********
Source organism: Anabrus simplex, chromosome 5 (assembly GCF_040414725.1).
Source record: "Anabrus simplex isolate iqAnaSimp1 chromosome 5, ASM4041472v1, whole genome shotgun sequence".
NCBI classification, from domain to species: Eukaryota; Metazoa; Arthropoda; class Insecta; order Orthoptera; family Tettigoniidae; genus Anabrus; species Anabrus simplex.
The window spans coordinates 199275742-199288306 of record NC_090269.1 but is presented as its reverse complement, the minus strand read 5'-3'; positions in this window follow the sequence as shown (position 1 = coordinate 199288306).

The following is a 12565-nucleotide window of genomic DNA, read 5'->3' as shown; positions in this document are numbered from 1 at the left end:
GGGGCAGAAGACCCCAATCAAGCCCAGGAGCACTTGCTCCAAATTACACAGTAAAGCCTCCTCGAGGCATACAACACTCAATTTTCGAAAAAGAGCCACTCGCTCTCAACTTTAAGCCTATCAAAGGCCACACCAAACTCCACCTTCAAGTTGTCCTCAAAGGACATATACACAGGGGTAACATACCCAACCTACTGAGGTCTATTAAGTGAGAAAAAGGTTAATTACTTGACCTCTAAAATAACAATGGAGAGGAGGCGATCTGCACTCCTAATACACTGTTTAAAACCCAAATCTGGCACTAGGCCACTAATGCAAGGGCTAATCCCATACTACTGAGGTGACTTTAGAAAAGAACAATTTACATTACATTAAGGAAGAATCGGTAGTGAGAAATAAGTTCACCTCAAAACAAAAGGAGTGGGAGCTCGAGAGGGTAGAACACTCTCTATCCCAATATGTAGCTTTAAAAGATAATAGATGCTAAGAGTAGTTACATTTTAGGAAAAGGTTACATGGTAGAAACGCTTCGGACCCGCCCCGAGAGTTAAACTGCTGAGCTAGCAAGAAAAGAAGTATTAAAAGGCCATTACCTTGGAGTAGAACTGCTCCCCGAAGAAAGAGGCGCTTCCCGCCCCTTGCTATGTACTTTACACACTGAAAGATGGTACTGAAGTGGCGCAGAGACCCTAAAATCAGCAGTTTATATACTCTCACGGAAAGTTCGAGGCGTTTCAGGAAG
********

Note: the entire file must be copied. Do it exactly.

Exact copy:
Source organism: Anabrus simplex, chromosome 5 (assembly GCF_040414725.1).
Source record: "Anabrus simplex isolate iqAnaSimp1 chromosome 5, ASM4041472v1, whole genome shotgun sequence".
NCBI classification, from domain to species: Eukaryota; Metazoa; Arthropoda; class Insecta; order Orthoptera; family Tettigoniidae; genus Anabrus; species Anabrus simplex.
The window spans coordinates 199275742-199288306 of record NC_090269.1 but is presented as its reverse complement, the minus strand read 5'-3'; positions in this window follow the sequence as shown (position 1 = coordinate 199288306).

The following is a 12565-nucleotide window of genomic DNA, read 5'->3' as shown; positions in this document are numbered from 1 at the left end:
GGGGCAGAAGACCCCAATCAAGCCCAGGAGCACTTGCTCCAAATTACACAGTAAAGCCTCCTCGAGGCATACAACACTCAATTTTCGAAAAAGAGCCACTCGCTCTCAACTTTAAGCCTATCAAAGGCCACACCAAACTCCACCTTCAAGTTGTCCTCAAAGGACATATACACAGGGGTAACATACCCAACCTACTGAGGTCTATTAAGTGAGAAAAAGGTTAATTACTTGACCTCTAAAATAACAATGGAGAGGAGGCGATCTGCACTCCTAATACACTGTTTAAAACCCAAATCTGGCACTAGGCCACTAATGCAAGGGCTAATCCCATACTACTGAGGTGACTTTAGAAAAGAACAATTTACATTACATTAAGGAAGAATCGGTAGTGAGAAATAAGTTCACCTCAAAACAAAAGGAGTGGGAGCTCGAGAGGGTAGAACACTCTCTATCCCAATATGTAGCTTTAAAAGATAATAGATGCTAAGAGTAGTTACATTTTAGGAAAAGGTTACATGGTAGAAACGCTTCGGACCCGCCCCGAGAGTTAAACTGCTGAGCTAGCAAGAAAAGAAGTATTAAAAGGCCATTACCTTGGAGTAGAACTGCTCCCCGAAGAAAGAGGCGCTTCCCGCCCCTTGCTATGTACTTTACACACTGAAAGATGGTACTGAAGTGGCGCAGAGACCCTAAAATCAGCAGTTTATATACTCTCACGGAAAGTTCGAGGCGTTTCAGGAAG